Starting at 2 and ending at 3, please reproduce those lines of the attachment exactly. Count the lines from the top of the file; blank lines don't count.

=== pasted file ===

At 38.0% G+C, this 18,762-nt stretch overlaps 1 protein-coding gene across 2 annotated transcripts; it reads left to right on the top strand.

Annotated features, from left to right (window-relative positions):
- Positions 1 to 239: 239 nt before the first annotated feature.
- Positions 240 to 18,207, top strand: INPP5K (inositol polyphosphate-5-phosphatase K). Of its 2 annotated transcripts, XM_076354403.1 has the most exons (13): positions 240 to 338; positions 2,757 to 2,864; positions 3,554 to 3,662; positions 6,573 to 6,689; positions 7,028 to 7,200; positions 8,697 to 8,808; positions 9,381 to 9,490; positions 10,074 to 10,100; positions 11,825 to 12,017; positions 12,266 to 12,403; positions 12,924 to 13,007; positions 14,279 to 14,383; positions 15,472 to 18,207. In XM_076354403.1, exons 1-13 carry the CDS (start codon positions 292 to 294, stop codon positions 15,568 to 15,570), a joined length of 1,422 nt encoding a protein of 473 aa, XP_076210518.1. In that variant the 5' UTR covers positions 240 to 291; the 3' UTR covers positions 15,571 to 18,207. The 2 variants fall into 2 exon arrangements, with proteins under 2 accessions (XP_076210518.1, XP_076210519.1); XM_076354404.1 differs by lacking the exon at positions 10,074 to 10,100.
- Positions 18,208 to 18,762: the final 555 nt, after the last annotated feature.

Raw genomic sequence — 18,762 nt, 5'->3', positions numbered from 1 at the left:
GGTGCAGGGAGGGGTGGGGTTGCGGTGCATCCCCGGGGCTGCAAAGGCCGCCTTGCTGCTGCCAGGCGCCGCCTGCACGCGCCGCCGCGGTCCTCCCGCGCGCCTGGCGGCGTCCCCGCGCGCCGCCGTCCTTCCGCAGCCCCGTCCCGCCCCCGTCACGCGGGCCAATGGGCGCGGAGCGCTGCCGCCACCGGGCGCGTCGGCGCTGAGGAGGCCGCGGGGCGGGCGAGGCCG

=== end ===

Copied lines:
Annotated features, from left to right (window-relative positions):
- Positions 1 to 239: 239 nt before the first annotated feature.